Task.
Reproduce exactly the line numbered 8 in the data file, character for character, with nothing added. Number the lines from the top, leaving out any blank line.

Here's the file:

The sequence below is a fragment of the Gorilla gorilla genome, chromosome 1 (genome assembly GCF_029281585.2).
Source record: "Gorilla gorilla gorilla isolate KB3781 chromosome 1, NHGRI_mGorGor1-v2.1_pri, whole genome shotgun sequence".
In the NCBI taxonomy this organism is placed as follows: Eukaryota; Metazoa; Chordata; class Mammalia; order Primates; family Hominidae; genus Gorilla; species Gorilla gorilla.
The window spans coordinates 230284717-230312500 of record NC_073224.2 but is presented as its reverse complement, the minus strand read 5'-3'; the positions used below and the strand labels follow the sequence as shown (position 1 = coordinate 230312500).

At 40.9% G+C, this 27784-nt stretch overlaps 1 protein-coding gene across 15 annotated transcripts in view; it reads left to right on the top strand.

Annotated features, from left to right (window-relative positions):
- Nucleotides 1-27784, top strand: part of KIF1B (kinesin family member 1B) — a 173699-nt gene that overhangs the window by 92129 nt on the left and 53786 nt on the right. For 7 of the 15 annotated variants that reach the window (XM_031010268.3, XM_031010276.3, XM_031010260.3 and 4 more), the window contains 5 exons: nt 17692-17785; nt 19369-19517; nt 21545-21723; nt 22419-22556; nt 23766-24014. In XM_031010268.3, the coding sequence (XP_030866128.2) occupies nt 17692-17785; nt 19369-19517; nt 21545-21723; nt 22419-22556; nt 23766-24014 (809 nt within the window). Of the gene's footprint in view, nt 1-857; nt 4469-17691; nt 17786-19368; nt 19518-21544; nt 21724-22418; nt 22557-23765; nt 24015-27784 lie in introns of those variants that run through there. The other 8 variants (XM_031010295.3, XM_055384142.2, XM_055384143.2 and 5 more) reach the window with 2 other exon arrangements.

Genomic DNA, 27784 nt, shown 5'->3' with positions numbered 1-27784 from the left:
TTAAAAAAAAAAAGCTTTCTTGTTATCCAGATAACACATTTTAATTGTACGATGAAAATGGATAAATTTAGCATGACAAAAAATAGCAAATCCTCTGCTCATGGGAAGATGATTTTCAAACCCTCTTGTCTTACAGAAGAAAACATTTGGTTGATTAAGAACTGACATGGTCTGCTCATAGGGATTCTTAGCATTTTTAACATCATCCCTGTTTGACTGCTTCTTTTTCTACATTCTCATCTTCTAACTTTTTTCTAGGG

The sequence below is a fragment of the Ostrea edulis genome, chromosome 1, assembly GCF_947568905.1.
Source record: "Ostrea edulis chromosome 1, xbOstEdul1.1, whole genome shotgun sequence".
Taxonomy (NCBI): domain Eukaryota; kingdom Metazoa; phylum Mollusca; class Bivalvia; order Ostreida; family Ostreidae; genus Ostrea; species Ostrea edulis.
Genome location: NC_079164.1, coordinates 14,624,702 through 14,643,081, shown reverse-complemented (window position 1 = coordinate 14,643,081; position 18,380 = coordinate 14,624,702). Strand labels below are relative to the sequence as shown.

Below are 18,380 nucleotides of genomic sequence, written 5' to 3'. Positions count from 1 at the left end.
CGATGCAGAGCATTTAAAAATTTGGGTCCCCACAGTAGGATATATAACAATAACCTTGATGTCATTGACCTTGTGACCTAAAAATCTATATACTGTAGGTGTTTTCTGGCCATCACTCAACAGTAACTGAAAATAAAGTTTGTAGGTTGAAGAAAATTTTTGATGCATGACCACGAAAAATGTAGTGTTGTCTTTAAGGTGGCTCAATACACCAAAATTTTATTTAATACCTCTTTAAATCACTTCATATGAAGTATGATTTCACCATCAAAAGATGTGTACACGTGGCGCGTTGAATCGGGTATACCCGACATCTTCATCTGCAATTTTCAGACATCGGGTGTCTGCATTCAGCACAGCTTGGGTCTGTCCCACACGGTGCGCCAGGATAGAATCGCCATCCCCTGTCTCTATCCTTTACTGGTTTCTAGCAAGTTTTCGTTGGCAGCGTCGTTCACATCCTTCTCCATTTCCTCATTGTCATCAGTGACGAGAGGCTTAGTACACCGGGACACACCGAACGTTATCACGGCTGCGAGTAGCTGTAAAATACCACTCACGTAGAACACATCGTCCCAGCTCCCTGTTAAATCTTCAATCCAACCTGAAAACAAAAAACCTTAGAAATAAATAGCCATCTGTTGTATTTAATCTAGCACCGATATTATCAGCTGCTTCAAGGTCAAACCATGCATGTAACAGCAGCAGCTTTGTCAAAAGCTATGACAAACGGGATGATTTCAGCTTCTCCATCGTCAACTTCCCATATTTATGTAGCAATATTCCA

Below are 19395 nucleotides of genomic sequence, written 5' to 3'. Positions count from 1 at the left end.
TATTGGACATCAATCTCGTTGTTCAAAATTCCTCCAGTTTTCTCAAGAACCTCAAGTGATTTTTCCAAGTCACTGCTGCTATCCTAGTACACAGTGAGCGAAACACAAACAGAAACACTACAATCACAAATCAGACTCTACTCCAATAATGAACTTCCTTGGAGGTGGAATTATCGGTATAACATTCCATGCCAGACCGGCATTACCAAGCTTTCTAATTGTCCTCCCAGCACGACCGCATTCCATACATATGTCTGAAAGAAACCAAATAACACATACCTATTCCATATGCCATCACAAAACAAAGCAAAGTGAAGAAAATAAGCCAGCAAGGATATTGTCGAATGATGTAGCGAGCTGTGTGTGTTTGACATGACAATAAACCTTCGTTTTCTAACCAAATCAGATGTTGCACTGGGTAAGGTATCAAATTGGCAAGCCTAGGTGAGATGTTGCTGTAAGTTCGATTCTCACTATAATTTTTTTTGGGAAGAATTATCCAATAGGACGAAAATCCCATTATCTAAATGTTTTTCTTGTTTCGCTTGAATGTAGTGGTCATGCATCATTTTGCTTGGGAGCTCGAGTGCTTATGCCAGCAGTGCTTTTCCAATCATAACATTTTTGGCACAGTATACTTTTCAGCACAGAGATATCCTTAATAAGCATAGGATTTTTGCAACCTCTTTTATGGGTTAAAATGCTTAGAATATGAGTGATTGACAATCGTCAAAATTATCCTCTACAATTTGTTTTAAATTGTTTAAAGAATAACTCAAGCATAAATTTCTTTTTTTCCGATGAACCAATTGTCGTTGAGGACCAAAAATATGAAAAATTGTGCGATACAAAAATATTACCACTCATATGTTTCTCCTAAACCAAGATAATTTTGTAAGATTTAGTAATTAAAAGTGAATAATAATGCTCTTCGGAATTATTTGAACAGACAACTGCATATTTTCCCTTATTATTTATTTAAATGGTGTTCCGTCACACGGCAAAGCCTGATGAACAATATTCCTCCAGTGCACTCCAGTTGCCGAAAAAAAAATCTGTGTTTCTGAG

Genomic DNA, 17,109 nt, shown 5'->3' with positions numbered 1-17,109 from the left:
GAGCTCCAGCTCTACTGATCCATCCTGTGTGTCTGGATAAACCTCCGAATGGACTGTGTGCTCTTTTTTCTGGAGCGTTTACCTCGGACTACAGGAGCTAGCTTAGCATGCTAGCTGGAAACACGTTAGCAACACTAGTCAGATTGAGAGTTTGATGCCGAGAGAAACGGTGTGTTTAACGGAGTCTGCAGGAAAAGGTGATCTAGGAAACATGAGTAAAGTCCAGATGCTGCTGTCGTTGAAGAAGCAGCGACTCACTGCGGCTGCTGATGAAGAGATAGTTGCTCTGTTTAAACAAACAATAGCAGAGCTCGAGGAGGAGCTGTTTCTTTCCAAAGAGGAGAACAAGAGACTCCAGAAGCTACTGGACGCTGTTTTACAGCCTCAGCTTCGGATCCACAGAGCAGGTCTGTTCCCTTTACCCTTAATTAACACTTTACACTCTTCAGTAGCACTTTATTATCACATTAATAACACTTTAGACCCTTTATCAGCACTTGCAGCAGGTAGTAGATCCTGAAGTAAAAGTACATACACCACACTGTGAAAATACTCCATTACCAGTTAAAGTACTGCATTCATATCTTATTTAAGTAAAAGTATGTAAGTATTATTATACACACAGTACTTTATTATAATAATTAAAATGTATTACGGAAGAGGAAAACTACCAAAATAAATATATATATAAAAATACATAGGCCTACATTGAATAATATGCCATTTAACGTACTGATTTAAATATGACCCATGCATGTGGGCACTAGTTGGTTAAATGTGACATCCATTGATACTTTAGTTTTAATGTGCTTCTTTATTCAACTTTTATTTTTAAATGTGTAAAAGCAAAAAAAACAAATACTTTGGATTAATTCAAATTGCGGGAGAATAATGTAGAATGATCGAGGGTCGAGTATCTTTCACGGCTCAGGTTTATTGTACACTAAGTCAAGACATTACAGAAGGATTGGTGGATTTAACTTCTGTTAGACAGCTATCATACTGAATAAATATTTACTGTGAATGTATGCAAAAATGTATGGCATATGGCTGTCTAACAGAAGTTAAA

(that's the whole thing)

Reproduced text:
Genomic DNA, 27784 nt, shown 5'->3' with positions numbered 1-27784 from the left: